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The Graph Isomorphism Problem

  • Author(s) / Creator(s)
  • Technical report TR96-20. The graph isomorphism problem can be easily stated: check to see if two graphs that look differently are actually the same. The problem occupies a rare position in the world of complexity theory, it is clearly in NP but is not known to be in P and it is not known to be NP-complete. Many sub-disciplines of mathematics, such as topology theory and group theory, can be brought to bear on the problem, and yet only for special classes of graphs have polynomial-time algorithms been discovered. Incongruently, this problem seems very easy in practice. It is almost always trivial to check two random graphs for isomorphism, and fast hardware implementations exist for application domains such as image processing. This paper is mostly a survey of related work in the graph isomorphism field. We examine the problem from many angles, mirroring the multi-faceted nature of the literature. We survey complexity results for the graph isomorphism problem, and discuss some of the classes of graphs which have known polynomial-time algorithms. Many of these algorithms have constants that are so large as to negate their usefulness in actual applications. Thus a number of practical techniques, which do not have a polynomial worst case, are also examined. We end the paper by discussing some graphs which are ``hard'' for practical algorithms, and present experimental results which demonstrate a class of graphs on which practical algorithms run into difficulty. | TRID-ID TR96-20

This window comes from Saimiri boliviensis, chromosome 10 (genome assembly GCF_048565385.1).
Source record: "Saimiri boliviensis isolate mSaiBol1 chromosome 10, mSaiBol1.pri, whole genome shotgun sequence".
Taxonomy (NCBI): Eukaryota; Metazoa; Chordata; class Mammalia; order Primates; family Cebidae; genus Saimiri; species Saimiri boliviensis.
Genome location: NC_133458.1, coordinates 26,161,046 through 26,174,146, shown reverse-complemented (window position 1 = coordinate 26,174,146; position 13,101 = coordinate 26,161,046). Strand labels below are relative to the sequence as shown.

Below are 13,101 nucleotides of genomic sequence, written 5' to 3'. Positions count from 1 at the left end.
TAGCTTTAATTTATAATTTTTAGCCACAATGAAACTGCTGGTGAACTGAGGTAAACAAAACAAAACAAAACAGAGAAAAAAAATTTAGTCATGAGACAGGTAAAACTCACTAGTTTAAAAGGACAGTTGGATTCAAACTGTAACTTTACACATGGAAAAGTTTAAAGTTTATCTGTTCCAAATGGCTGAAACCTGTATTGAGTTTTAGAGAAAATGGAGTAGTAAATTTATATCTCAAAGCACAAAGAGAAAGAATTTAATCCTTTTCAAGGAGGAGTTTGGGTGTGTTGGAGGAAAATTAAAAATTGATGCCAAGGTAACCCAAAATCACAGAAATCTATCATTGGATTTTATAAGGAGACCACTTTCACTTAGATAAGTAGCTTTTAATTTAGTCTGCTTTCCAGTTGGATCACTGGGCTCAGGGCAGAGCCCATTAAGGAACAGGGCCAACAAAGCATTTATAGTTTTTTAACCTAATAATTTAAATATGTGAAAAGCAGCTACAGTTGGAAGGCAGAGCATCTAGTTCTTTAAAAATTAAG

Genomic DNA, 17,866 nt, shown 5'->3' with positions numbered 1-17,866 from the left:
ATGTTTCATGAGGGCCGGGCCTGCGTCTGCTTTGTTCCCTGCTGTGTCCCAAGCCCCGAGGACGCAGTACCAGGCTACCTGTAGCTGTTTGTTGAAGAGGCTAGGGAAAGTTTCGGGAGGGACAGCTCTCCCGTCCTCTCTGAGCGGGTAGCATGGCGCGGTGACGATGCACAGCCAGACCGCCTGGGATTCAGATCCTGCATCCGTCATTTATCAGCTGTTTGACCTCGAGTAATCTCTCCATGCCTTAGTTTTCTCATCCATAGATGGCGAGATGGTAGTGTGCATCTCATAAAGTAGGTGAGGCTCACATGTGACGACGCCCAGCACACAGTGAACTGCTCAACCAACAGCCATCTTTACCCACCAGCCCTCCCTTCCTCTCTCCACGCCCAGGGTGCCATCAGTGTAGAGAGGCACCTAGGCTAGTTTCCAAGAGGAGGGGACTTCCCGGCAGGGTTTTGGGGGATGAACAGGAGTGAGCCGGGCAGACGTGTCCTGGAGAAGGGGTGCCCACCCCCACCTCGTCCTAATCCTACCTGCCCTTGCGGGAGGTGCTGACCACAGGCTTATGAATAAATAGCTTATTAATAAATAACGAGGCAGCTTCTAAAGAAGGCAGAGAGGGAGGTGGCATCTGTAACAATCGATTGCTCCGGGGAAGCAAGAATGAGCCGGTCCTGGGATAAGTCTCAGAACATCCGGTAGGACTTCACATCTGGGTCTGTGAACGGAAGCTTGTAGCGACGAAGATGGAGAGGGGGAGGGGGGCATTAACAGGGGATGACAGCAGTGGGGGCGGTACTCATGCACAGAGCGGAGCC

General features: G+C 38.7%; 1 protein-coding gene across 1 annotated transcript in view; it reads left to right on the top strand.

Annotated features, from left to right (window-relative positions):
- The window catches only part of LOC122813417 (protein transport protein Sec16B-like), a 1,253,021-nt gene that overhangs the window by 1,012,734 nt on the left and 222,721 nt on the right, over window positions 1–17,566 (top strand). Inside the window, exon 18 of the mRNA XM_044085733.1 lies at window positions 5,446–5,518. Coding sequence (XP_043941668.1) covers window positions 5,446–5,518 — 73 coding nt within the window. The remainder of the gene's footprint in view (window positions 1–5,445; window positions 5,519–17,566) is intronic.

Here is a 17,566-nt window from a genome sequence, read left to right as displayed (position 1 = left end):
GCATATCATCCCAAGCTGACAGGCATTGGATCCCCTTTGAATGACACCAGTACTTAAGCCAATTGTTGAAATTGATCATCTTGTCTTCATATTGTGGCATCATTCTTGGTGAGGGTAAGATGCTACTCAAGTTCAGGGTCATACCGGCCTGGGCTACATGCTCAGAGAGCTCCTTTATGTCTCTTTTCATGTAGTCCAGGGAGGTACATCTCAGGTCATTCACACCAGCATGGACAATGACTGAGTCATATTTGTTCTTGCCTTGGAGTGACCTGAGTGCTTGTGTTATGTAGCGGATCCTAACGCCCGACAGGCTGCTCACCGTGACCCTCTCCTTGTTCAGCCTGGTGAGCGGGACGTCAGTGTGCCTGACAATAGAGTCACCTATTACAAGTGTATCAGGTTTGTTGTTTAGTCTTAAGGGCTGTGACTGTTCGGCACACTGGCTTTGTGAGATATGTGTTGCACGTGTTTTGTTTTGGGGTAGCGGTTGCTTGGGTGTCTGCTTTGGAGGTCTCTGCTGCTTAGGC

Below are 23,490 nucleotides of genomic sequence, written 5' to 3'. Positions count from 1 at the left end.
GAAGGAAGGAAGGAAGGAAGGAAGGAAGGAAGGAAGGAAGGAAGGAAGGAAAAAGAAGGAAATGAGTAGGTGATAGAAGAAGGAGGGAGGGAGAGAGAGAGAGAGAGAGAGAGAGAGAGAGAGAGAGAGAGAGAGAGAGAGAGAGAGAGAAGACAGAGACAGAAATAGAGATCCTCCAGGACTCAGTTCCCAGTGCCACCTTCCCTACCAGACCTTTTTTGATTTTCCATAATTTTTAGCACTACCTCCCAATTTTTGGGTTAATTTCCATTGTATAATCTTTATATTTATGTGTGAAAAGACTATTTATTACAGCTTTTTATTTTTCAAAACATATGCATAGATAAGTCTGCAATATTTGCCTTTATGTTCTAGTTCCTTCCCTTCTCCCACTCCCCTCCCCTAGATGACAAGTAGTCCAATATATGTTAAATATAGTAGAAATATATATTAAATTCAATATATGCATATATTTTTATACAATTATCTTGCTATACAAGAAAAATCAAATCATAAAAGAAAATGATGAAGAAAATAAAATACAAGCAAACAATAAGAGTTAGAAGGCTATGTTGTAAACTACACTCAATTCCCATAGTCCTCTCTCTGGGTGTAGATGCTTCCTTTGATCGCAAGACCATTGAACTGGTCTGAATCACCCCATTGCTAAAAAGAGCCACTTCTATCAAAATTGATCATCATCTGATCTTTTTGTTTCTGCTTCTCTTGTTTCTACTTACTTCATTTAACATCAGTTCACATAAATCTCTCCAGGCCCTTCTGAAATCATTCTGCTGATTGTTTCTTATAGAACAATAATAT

• Date created
    1996
  • Subjects / Keywords
  • Type of Item
    Report
  • DOI
    https://doi.org/10.7939/R3SX64C5K
  • License
    Attribution 3.0 International